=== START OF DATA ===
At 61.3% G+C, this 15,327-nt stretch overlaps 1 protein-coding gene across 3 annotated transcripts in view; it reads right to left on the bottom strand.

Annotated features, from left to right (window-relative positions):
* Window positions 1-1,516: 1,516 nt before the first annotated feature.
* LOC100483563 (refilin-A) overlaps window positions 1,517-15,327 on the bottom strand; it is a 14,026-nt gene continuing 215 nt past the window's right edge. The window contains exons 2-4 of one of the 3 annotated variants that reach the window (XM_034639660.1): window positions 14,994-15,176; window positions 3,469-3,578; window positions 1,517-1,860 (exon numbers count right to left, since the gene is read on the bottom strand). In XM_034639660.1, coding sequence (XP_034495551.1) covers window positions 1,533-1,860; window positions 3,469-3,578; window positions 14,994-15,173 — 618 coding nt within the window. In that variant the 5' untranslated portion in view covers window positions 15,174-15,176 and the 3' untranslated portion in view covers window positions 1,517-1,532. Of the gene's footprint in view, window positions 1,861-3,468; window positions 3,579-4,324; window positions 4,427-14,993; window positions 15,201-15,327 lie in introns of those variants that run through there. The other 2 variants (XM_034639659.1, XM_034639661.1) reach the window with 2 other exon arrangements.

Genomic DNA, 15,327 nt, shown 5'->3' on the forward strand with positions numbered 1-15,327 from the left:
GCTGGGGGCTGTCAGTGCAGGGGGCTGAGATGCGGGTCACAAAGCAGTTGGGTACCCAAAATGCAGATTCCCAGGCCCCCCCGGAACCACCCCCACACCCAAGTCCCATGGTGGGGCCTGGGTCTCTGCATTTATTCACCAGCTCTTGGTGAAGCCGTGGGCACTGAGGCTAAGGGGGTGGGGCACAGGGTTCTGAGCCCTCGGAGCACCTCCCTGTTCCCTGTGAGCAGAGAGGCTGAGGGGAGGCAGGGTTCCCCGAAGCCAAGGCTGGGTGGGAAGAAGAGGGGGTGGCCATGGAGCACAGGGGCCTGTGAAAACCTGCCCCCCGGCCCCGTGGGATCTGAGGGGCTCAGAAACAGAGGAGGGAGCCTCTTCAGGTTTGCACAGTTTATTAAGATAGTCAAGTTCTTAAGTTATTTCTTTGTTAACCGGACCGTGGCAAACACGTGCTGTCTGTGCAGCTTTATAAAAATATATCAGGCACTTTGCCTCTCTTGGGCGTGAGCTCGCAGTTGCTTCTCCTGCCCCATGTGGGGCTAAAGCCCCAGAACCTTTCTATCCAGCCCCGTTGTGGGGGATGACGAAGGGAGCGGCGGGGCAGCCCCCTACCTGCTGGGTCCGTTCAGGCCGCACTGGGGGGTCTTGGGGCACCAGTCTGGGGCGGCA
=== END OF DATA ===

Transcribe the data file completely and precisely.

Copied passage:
At 61.3% G+C, this 15,327-nt stretch overlaps 1 protein-coding gene across 3 annotated transcripts in view; it reads right to left on the bottom strand.

Annotated features, from left to right (window-relative positions):
* Window positions 1-1,516: 1,516 nt before the first annotated feature.
* LOC100483563 (refilin-A) overlaps window positions 1,517-15,327 on the bottom strand; it is a 14,026-nt gene continuing 215 nt past the window's right edge. The window contains exons 2-4 of one of the 3 annotated variants that reach the window (XM_034639660.1): window positions 14,994-15,176; window positions 3,469-3,578; window positions 1,517-1,860 (exon numbers count right to left, since the gene is read on the bottom strand). In XM_034639660.1, coding sequence (XP_034495551.1) covers window positions 1,533-1,860; window positions 3,469-3,578; window positions 14,994-15,173 — 618 coding nt within the window. In that variant the 5' untranslated portion in view covers window positions 15,174-15,176 and the 3' untranslated portion in view covers window positions 1,517-1,532. Of the gene's footprint in view, window positions 1,861-3,468; window positions 3,579-4,324; window positions 4,427-14,993; window positions 15,201-15,327 lie in introns of those variants that run through there. The other 2 variants (XM_034639659.1, XM_034639661.1) reach the window with 2 other exon arrangements.

Genomic DNA, 15,327 nt, shown 5'->3' on the forward strand with positions numbered 1-15,327 from the left:
GCTGGGGGCTGTCAGTGCAGGGGGCTGAGATGCGGGTCACAAAGCAGTTGGGTACCCAAAATGCAGATTCCCAGGCCCCCCCGGAACCACCCCCACACCCAAGTCCCATGGTGGGGCCTGGGTCTCTGCATTTATTCACCAGCTCTTGGTGAAGCCGTGGGCACTGAGGCTAAGGGGGTGGGGCACAGGGTTCTGAGCCCTCGGAGCACCTCCCTGTTCCCTGTGAGCAGAGAGGCTGAGGGGAGGCAGGGTTCCCCGAAGCCAAGGCTGGGTGGGAAGAAGAGGGGGTGGCCATGGAGCACAGGGGCCTGTGAAAACCTGCCCCCCGGCCCCGTGGGATCTGAGGGGCTCAGAAACAGAGGAGGGAGCCTCTTCAGGTTTGCACAGTTTATTAAGATAGTCAAGTTCTTAAGTTATTTCTTTGTTAACCGGACCGTGGCAAACACGTGCTGTCTGTGCAGCTTTATAAAAATATATCAGGCACTTTGCCTCTCTTGGGCGTGAGCTCGCAGTTGCTTCTCCTGCCCCATGTGGGGCTAAAGCCCCAGAACCTTTCTATCCAGCCCCGTTGTGGGGGATGACGAAGGGAGCGGCGGGGCAGCCCCCTACCTGCTGGGTCCGTTCAGGCCGCACTGGGGGGTCTTGGGGCACCAGTCTGGGGCGGCA